Letters to the editor May 6 to 12
Robert Doherty, chairman of the Sullivan County Legislature, will continue running roughshod over standing rules, so long as he can do so cost-free.
In “Nothing Changes; If Nothing Changes,” he insisted state and county rules block legislators from participating in county government by phone—that’s false—and confuses merely discussing whether to take a legislative action with actually taking it—that’s baffling.
Anyone can read the county’s rules for our legislature. They permit participation and voting by phone, if only because they don’t prohibit them.
Anyone can read the governor’s executive orders, in force throughout the Covid-19 pandemic. They permit local and state elected leaders to participate in respective governments by phone.
Whether willful or unintentional, Doherty’s behavior on this matter requires him to step down as chairman, if not resign from elected office. When he denied a duly elected legislator her right to invoke rules of our legislature and vote by phone (April 23), he disrespected the sacrifices of those defending our way of life.
Nothing changes, if nothing changes, but wrecking balls don’t bring the change we need.
Rock Hill, NY
I learned about the uproar at the special meeting of the Sullivan County Legislature held Friday, April 23, but wanted to see for myself, so I watched the video on the county website. The meeting was quite cordial until the resolutions were introduced.
Legislator Nadia Rajsz, who had difficulty attending via Zoom video, had arrived late via phone. Chairman Rob Doherty brought her up to date on the agenda item she had missed and she actively participated in the discussion of requests for discretionary funds. When resolutions were introduced, Rajsz asked for Rule 36, which would postpone voting on the resolutions until the next meeting when she expected more legislators would be present. She was told by the chairman, county attorney and deputy county attorney that she could not ask for Rule 36 or vote because she could not be seen—neither in person nor by video. Despite Rajsz’s protests, the resolutions were reviewed and voted on by the five legislators in quorum (three in person, two via video). At this time, the cordiality of the meeting had ended.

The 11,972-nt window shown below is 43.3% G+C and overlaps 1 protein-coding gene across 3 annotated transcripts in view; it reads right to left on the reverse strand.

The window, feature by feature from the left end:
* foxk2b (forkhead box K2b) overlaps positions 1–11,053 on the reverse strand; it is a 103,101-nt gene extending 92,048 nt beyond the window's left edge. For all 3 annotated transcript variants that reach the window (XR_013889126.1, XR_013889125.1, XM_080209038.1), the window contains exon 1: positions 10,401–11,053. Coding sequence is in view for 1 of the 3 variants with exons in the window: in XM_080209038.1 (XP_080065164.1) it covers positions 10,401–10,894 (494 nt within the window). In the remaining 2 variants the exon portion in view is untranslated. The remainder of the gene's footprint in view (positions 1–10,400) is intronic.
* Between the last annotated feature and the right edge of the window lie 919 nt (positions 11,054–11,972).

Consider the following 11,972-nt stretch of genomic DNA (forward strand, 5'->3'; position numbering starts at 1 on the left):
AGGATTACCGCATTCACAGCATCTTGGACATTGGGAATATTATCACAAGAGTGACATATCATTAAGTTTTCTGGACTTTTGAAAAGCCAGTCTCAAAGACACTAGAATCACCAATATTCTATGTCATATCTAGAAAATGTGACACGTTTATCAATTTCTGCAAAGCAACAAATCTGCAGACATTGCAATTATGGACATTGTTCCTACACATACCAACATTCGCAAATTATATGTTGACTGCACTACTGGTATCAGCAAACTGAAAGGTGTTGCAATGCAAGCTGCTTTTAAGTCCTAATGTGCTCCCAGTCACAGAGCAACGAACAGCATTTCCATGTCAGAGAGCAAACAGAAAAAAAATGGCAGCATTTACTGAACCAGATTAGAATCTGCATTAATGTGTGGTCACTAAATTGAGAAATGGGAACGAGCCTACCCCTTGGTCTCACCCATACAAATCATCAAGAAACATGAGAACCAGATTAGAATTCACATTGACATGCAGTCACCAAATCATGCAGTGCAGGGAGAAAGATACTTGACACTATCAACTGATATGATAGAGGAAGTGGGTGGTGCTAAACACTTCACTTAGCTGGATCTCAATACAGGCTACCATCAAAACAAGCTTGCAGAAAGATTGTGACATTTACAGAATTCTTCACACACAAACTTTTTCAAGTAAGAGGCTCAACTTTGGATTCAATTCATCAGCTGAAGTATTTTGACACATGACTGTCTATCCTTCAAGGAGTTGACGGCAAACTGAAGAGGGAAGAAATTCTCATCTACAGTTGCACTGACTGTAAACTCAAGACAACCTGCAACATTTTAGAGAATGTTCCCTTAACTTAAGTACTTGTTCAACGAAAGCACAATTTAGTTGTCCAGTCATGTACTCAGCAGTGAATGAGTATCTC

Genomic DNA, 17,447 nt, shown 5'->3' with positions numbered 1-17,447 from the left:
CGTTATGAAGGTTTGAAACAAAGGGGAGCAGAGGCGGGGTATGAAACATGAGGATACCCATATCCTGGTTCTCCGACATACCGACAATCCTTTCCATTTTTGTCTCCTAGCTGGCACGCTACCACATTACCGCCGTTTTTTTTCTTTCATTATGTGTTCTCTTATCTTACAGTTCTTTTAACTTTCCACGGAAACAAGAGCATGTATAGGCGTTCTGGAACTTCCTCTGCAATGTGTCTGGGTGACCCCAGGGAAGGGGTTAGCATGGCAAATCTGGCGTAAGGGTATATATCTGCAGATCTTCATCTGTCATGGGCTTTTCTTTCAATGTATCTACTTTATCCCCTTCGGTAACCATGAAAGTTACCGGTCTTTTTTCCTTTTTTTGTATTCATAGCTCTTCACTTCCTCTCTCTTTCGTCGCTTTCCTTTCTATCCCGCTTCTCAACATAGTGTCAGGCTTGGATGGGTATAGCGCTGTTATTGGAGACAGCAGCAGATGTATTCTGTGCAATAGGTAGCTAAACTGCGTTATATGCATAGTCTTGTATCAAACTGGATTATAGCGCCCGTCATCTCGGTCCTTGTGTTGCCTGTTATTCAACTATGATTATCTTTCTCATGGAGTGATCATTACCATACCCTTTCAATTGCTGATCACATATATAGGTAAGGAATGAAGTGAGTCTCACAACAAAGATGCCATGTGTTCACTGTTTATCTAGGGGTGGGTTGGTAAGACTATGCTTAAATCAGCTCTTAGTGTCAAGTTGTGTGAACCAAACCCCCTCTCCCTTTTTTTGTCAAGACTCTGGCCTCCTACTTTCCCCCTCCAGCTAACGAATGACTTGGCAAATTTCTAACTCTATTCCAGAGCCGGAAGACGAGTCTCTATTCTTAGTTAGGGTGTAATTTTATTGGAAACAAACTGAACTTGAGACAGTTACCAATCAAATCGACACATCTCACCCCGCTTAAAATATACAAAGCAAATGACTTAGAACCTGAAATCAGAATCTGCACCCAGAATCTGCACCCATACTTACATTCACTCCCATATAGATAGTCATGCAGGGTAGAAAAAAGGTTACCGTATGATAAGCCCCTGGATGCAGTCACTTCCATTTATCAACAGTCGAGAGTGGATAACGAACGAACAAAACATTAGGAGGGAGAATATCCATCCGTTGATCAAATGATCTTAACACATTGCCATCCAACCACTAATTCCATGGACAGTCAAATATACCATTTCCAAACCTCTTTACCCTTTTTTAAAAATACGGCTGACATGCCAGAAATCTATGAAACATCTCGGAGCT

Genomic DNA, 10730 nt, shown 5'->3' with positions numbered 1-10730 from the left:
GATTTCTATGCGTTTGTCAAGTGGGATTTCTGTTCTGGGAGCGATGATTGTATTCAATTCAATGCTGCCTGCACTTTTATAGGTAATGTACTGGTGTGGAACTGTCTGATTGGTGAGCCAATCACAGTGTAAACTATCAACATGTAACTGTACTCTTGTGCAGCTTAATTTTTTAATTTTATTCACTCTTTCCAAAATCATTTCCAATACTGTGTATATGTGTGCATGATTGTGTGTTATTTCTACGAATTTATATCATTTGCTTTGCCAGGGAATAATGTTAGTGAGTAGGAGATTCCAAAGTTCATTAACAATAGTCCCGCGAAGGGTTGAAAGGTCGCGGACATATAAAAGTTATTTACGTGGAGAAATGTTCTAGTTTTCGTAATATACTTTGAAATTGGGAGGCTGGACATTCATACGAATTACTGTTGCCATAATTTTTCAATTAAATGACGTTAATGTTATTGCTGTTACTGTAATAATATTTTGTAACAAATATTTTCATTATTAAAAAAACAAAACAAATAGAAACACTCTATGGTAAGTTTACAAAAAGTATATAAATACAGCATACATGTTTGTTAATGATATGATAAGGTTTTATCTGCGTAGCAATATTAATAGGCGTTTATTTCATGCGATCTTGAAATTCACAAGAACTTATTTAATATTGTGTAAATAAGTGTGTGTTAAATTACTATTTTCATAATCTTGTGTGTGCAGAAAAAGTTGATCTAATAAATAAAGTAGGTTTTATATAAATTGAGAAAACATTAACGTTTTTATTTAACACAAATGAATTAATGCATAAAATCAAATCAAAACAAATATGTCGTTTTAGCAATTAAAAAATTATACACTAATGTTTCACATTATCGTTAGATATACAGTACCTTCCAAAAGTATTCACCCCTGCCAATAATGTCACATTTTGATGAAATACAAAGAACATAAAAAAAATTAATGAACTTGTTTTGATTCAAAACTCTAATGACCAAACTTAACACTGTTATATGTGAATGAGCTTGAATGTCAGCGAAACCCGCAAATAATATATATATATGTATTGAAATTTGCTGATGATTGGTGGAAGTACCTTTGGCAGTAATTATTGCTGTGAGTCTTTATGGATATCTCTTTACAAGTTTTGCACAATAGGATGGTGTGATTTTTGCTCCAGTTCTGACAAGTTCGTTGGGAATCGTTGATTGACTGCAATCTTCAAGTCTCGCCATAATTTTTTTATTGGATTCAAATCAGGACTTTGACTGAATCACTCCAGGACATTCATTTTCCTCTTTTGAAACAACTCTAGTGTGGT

I am wondering why there was no attempt to assist Rajsz with video access to the meeting. She had mentioned from the start that she had tried unsuccessfully to attend via Zoom video. And I am wondering why none of the quorum legislators supported her request for Rule 36 when they knew that she and three other legislators would not be part of the voting. As the saying goes, “There is something wrong with this picture.”